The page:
Plant development stages and land preparation were considered as crop cycles stages and grouped into three main categories: land preparation, crop weeding and crop flowering. Seasons were defined by absence or presence of rains of different intensities. There were three classes of seasons identified during the study period: rainy season, short rainy season and dry season.

Larvae Sampling and Identification

Larval sampling was done using standard 350 mL dipper (BioQuip Products, Inc. California, USA) done once every week. Water collected by larval dippers was emptied into a white basin and checked for mosquito larvae. Larvae present were identified morphologically using keys developed by Gillies and Coetzee [36]. Number of larvae from different habitats with different water volume was calculated into number of larvae per ten dips and meanwhile the depth, length and width of the habitat were measure. Larvae were transported to laboratory for storage in absolute ethanol and subsequently in a refridgerator at 4°C till when they were being identified. Members of An. gambiae complex were further identified to species level using rDNA-polymerase chain reaction (PCR) protocol by Scott et al., [37].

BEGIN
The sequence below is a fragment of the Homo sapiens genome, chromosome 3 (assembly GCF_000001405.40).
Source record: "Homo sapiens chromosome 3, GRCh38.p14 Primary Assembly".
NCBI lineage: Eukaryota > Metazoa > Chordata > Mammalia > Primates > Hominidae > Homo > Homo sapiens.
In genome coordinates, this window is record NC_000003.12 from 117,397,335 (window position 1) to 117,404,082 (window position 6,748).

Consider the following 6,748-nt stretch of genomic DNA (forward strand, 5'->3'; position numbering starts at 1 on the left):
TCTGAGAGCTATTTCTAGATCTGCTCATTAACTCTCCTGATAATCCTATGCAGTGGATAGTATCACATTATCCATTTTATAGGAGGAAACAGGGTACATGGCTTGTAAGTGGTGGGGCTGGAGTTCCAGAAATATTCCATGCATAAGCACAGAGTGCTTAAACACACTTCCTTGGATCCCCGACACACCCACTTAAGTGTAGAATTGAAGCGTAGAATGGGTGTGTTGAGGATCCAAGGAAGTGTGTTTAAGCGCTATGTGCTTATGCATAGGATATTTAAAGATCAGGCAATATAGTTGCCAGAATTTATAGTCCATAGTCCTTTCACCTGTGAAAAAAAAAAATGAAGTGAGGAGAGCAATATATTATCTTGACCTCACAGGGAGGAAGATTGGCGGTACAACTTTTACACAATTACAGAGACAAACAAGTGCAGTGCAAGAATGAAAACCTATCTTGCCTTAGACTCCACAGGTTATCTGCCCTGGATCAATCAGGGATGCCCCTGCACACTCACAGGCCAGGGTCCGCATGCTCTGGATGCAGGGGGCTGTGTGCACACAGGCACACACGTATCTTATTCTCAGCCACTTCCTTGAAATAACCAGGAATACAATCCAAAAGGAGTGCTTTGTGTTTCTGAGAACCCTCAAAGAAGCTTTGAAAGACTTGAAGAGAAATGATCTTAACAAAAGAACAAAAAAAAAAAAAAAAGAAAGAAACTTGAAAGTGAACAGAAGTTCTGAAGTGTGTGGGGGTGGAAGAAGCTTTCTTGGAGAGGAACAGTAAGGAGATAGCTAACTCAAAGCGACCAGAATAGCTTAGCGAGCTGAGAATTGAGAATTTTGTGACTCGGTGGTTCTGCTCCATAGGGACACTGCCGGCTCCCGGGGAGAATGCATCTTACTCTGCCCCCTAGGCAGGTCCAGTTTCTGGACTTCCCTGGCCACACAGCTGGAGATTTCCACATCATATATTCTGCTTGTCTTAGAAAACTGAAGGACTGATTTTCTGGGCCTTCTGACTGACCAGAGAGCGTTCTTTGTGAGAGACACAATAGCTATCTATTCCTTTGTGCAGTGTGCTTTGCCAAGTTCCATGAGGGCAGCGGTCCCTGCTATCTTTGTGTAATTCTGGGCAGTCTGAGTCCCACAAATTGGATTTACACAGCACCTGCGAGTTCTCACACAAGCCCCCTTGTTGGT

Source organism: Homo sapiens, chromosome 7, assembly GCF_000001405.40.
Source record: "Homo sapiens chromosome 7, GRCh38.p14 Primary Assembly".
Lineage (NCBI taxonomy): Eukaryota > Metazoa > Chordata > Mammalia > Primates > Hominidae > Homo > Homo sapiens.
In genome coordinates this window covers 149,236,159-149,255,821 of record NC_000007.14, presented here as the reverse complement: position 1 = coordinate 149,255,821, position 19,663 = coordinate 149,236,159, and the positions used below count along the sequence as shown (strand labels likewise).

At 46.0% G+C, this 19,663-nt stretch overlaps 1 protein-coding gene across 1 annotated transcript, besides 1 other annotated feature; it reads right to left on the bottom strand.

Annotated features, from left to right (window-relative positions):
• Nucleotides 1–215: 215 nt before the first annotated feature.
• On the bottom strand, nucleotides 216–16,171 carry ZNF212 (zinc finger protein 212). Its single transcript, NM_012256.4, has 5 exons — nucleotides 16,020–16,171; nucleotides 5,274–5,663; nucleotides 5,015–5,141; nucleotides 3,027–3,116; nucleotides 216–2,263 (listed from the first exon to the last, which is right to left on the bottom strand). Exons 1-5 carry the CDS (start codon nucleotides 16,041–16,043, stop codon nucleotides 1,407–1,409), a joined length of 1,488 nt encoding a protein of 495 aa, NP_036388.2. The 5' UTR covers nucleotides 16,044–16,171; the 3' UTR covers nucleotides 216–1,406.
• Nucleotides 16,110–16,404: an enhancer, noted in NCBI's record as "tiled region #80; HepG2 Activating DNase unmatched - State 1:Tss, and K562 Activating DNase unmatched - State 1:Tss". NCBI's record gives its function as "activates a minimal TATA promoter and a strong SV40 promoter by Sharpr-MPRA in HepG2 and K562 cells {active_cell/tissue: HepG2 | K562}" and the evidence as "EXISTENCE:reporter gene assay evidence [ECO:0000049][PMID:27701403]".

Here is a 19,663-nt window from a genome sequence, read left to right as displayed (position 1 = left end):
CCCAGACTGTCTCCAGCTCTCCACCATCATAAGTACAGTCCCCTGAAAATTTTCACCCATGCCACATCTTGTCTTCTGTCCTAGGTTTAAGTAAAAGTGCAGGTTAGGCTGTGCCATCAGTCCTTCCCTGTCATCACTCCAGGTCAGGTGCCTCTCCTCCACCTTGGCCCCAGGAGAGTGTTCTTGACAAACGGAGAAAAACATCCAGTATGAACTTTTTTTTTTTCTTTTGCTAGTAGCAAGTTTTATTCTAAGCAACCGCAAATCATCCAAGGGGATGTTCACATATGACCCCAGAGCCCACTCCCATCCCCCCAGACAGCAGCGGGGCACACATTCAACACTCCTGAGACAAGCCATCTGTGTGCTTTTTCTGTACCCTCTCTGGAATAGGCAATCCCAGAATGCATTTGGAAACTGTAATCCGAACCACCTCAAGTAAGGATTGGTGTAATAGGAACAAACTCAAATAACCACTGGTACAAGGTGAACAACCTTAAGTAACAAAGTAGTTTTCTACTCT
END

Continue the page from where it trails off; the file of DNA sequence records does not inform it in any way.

Measurement of Physico-chemical Variables

Temperature, pH, Chlorophyll a, Nitrates, Nitrites and Phosphates content were measured in all habitats. Chlorophyll a was determined using the hand held machine, Aquafluor (Sunnyvale, CA, USA). pH was measured using portable machine (pH Tester 10, Oaklon, USA). Nitrates, Nitrites and Phosphates contents were measured using spectrophotometer technique by use of portable smart colorimeter (LaMOTTE Company, 002 Washington, Chestertown, MD 21620, USA). All the physico-chemical parameters were measured on site at the time of mosquito larval sampling.

Statistical Analyses

Species diversity index equation was used for analysis of mosquito species abundance and richness. A diversity index is a mathematical measure of species diversity and abundance in a community. Diversity indices provide more information about community composition than simply species richness (i.e., the number of species present); they also take the relative abundances of different species into account, which is useful information in control design. Therefore, species diversity index(SDI) was computed using the Simpson’s Diversity Index equation [38], [39], for measuring the species heterogeneity or homogeneity for all 85 weeks in different land use and habitat types, as shown below: